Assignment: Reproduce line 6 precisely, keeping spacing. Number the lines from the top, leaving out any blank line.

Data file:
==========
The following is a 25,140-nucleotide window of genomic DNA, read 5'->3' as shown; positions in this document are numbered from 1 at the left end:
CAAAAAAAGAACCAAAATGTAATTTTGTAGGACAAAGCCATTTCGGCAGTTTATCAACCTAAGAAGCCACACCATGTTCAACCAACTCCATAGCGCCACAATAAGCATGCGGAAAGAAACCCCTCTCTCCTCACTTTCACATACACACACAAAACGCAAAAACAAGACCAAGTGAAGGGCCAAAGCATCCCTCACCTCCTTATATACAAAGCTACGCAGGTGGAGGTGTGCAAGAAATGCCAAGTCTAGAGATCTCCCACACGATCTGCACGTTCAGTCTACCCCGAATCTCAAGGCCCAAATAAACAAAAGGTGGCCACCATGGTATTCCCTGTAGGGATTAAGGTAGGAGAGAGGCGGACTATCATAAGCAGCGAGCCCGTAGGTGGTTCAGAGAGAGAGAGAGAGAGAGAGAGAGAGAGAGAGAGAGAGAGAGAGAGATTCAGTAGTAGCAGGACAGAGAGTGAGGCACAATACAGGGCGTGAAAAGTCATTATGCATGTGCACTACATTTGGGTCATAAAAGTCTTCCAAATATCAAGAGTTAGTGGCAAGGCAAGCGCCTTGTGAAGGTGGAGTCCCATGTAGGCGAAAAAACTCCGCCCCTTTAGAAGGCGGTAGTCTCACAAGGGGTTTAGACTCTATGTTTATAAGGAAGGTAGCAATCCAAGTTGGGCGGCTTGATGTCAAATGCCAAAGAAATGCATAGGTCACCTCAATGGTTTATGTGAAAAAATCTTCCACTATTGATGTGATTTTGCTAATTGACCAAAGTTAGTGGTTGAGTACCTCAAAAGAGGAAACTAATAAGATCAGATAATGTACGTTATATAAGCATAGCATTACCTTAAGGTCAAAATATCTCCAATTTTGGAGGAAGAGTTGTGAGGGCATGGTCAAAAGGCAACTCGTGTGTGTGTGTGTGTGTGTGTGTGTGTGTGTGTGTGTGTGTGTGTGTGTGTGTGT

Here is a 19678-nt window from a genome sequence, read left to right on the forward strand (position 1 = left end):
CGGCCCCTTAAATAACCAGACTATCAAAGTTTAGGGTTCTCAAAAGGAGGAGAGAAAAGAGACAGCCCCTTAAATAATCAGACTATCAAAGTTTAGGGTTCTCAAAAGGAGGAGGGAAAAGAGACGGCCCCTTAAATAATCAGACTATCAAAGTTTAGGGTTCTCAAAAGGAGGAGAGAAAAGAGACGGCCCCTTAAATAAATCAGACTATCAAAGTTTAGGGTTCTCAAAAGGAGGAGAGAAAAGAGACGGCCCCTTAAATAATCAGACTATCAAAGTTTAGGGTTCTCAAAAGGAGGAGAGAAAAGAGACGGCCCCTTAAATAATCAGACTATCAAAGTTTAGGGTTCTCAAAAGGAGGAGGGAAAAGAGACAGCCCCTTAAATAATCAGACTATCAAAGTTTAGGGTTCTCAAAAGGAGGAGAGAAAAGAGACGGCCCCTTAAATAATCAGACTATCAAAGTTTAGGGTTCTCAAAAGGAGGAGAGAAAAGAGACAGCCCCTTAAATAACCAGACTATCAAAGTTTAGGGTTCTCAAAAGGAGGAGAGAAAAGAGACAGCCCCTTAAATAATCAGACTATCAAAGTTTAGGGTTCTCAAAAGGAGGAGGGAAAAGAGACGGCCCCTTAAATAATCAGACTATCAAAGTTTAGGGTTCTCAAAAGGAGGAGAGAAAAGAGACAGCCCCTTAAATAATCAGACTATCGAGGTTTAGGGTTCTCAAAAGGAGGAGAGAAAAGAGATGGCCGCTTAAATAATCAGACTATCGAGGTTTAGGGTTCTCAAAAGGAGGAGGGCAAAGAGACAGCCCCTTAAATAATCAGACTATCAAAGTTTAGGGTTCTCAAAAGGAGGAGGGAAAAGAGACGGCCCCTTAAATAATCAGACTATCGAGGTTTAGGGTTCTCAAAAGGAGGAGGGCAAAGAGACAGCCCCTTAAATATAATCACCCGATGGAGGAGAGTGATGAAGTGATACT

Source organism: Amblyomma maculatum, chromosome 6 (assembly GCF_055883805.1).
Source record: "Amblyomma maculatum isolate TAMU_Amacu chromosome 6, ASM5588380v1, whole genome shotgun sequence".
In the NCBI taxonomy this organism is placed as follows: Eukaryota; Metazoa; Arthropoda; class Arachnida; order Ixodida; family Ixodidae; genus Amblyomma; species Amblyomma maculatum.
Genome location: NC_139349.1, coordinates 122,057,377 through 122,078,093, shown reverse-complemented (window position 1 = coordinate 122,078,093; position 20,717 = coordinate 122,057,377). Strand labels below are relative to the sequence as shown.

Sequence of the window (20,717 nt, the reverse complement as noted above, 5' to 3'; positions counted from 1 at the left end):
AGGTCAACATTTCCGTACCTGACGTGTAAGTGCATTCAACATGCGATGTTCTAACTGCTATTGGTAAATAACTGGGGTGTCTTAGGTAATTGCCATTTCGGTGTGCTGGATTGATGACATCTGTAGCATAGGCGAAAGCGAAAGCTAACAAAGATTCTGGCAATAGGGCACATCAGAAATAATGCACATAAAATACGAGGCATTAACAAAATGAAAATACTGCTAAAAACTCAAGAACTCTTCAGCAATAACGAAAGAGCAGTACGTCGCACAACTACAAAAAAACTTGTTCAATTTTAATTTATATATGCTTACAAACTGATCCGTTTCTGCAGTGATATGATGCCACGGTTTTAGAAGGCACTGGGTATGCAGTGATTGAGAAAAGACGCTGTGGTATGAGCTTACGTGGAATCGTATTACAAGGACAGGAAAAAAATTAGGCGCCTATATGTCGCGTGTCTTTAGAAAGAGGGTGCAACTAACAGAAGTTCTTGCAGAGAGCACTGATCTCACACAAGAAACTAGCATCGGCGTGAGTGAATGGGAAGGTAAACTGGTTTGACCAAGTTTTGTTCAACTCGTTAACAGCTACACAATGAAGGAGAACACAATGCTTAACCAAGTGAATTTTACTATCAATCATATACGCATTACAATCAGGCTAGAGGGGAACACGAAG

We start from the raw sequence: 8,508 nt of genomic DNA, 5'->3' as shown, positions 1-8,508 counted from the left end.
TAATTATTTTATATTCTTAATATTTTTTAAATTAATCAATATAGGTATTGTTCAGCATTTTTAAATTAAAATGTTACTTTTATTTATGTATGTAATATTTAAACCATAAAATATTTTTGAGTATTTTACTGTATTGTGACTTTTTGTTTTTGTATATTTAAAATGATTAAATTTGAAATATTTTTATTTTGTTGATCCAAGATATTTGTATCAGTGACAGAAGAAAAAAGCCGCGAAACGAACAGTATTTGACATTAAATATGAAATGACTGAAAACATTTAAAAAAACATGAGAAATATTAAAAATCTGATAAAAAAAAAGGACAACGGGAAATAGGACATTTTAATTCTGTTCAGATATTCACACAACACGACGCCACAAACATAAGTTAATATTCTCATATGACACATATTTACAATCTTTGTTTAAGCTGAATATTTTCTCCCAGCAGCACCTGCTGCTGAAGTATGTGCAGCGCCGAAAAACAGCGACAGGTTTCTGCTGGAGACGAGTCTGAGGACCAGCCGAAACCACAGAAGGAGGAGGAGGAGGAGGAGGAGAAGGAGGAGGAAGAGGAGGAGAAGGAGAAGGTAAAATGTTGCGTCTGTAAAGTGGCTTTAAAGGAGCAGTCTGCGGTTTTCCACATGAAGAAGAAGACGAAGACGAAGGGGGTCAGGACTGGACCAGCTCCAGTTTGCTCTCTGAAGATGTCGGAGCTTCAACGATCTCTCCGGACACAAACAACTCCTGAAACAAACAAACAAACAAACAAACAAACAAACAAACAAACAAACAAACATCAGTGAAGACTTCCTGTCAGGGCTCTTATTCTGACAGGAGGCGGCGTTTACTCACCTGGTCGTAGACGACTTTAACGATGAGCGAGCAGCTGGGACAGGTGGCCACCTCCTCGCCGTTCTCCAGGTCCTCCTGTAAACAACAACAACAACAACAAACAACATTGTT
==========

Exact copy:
Source record: "Amblyomma maculatum isolate TAMU_Amacu chromosome 6, ASM5588380v1, whole genome shotgun sequence".